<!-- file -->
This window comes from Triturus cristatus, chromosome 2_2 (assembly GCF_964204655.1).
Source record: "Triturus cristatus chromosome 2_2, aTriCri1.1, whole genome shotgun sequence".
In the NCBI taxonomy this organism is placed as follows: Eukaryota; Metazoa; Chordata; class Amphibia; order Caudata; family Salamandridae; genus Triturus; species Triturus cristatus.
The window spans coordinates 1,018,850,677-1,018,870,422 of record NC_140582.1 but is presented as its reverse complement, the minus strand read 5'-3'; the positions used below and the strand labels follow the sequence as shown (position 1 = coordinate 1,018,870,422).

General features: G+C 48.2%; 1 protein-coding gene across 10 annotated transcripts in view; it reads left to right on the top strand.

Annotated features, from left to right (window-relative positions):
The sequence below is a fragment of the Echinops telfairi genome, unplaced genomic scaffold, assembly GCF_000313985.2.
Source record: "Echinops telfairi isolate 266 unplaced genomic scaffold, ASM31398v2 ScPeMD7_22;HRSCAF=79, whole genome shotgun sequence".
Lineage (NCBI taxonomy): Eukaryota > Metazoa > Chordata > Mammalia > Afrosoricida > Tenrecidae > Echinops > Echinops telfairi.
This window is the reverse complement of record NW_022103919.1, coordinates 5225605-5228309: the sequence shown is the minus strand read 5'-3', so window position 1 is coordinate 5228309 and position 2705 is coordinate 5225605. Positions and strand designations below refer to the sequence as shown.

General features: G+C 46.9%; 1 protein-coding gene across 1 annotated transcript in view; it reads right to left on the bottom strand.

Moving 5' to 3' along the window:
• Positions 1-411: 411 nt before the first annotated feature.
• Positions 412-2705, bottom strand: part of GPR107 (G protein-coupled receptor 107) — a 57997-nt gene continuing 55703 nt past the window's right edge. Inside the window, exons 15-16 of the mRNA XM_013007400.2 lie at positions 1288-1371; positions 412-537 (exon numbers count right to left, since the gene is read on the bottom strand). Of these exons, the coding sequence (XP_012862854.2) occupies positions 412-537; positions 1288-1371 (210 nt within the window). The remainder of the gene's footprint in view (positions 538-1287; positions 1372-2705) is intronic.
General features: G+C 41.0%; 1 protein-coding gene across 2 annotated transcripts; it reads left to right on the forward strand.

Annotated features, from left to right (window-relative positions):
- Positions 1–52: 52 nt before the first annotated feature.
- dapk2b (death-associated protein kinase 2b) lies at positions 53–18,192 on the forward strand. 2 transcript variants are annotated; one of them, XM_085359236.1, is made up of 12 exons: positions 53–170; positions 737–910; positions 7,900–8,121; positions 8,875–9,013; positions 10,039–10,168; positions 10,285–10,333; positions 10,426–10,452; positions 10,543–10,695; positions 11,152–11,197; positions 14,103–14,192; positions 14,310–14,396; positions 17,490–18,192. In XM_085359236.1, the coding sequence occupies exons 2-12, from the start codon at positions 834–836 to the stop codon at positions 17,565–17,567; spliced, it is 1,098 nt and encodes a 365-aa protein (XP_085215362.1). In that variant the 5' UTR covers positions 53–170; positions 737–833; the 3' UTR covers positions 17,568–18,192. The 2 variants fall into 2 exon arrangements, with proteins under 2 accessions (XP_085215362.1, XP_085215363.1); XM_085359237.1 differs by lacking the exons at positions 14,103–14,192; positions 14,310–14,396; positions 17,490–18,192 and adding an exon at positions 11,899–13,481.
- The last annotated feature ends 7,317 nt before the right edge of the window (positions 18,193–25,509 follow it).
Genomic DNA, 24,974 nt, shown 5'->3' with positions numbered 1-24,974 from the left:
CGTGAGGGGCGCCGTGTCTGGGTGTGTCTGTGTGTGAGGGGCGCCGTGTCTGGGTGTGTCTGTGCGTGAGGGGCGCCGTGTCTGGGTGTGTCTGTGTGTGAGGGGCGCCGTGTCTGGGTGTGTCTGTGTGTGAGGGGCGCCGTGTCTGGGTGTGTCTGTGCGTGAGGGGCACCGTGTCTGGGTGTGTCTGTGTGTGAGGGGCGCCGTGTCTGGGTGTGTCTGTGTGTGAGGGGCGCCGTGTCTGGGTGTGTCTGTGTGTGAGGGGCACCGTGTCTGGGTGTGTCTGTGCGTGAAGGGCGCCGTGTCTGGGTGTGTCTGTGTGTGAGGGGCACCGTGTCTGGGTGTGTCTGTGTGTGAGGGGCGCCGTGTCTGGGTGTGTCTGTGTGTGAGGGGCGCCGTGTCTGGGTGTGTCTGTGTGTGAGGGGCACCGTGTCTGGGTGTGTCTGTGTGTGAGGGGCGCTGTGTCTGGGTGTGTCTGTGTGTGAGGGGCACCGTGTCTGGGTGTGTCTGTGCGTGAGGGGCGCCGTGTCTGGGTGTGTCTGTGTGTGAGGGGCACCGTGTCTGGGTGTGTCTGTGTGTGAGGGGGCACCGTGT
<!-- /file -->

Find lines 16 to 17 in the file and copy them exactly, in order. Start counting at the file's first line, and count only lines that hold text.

Annotated features, from left to right (window-relative positions):
- Positions 1–52: 52 nt before the first annotated feature.